Child sex crimes are increasing in SE Missouri, officials say

Wednesday, December 21, 2005

U.S. Attorney Catherine Hanaway said she is prosecuting four area men, including a Cape resident.

Child pornography and the sexual exploitation of children appear to be increasing in Southeast Missouri, federal law enforcement officials said Tuesday.

U.S. Attorney Catherine Hanaway visited Cape Girardeau to highlight the problem and report that her office is prosecuting four area men, including one Cape Girardeau resident, on charges of transporting child pornography via computers and possessing images of children engaging in sexual acts.

A fifth man, Kenneth R. Johnson, 46, of Williamsville, Mo., pleaded guilty Tuesday to producing, transporting and possessing child pornography. The four counts included in his plea mean he could spend the rest of his life in a federal prison, Hanaway said.

The four facing trial on child pornography charges include:

* Kevin D. Otterson, 42, of Cape Girardeau. He faces two counts of transporting child pornography via computer and a single count of possessing child pornography. Otterson served 45 days in the Cape Girardeau County Jail in 2000 on a misdemeanor sexual misconduct charge.

* Christopher Johnson, 27, of Portageville, Mo. He is charged with one count each of transporting child pornography and possessing child pornography.

* Kelly Wilson, 45, of Steele, Mo., charged with one count each of transporting and possessing child pornography.

* Salvatore Fazio, 67, of Mountain View, Mo., who faces one count each of possessing and transporting child pornography and one count of being a felon in possession of a firearm.

"These are among the worst crimes we prosecute," Hanaway said. In all, there are 32 active prosecutions of child pornography originating in the 49 counties included in the Eastern District of Missouri, she said.

Distributing or transporting child pornography carries a mandatory sentence of at least five years. Possession carries a penalty of up to 10 years in prison. Producing child pornography results in a minimum sentence of 15 years in a federal prison.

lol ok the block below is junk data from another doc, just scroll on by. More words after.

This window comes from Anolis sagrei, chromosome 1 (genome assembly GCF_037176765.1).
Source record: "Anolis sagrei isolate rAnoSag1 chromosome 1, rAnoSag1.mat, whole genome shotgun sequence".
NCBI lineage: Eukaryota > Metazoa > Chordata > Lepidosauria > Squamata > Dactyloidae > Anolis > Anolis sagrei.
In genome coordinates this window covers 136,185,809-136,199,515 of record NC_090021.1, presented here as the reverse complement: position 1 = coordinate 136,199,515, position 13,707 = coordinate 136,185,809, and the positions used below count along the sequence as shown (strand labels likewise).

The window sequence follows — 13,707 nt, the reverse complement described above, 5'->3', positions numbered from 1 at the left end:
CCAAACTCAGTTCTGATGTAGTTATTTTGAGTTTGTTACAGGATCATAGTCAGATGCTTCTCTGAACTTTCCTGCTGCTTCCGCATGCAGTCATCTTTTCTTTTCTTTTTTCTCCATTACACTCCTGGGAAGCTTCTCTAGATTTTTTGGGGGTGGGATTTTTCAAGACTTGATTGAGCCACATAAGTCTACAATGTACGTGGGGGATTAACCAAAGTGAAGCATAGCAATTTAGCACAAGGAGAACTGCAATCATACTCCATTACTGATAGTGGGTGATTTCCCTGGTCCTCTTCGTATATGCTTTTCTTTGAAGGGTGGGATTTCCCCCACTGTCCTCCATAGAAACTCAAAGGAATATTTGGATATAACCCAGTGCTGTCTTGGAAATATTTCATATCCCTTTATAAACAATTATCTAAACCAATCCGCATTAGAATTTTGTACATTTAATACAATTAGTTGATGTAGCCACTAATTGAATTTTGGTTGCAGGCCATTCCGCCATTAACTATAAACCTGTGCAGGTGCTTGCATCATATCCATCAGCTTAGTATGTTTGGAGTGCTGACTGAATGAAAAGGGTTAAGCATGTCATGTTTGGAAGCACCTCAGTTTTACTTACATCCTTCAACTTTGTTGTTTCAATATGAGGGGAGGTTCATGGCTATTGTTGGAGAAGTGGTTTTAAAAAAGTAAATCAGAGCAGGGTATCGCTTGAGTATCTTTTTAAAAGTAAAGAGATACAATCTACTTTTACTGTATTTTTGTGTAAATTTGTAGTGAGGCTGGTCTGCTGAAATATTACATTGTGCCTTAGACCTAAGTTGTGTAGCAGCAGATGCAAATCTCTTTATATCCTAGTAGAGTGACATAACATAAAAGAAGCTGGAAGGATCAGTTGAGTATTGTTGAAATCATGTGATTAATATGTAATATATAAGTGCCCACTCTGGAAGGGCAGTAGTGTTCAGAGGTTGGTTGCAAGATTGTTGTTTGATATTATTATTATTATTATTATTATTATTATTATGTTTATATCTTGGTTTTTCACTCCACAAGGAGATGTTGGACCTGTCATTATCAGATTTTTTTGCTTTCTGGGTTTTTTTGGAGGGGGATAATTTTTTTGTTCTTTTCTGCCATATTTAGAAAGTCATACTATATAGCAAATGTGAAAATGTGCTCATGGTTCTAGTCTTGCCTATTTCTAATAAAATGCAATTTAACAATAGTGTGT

The Internet creates a growing market for such images, said Roland Corvington, head of the FBI's St. Louis office. To combat the trend, the FBI set up a Regional Computer Crime Education and Enforcement Group to train local law officers to recognize and find child sex images on computers.

The St. Louis FBI office is currently investigating 50 cases of child pornography, with about a dozen originating in Southeast Missouri, he said.

Hanaway and Corvington were joined at the news conference by Tammy Gwaltney, executive director of the Southeast Missouri Network Against Sexual Violence.

Gwaltney's agency helps law enforcement by interviewing children believed to be victims of sexual abuse. The number of such victims has increased from 42 when the agency opened in 1997 to an average of 500 a year, Gwaltney said.

Gwaltney fears there are far more such crimes than her agency sees.

"Sexual abuse is the most underreported violent crime," she said.

Parents can take several steps to protect their children from becoming victims, Hanaway said. Monitoring the use of text messages on cellular telephones and preventing children from using Internet chat rooms are important actions that will thwart predators, she said.

"Instant messaging and chat rooms are where these people go to find their victims," Hanaway said.

To make a federal charge stick, Corvington said, investigators need a clear trail of evidence that traces images back to their source. Cheaper, faster computers make it easier for criminals to keep ahead of law enforcement, he said.

The case against Johnson illustrates how easy making and transporting child pornography has become. His computer hard drive contained more than 600 lurid images of children ranging from infants to 12 years old, and he admitted he had used a video camera to film two girls, ages 7 and 12.

The extra effort needed to find and punish child pornographers is time well-spent, Hanaway said. "These are pictures of real kids being forced to be involved in sexually explicit acts," she said.

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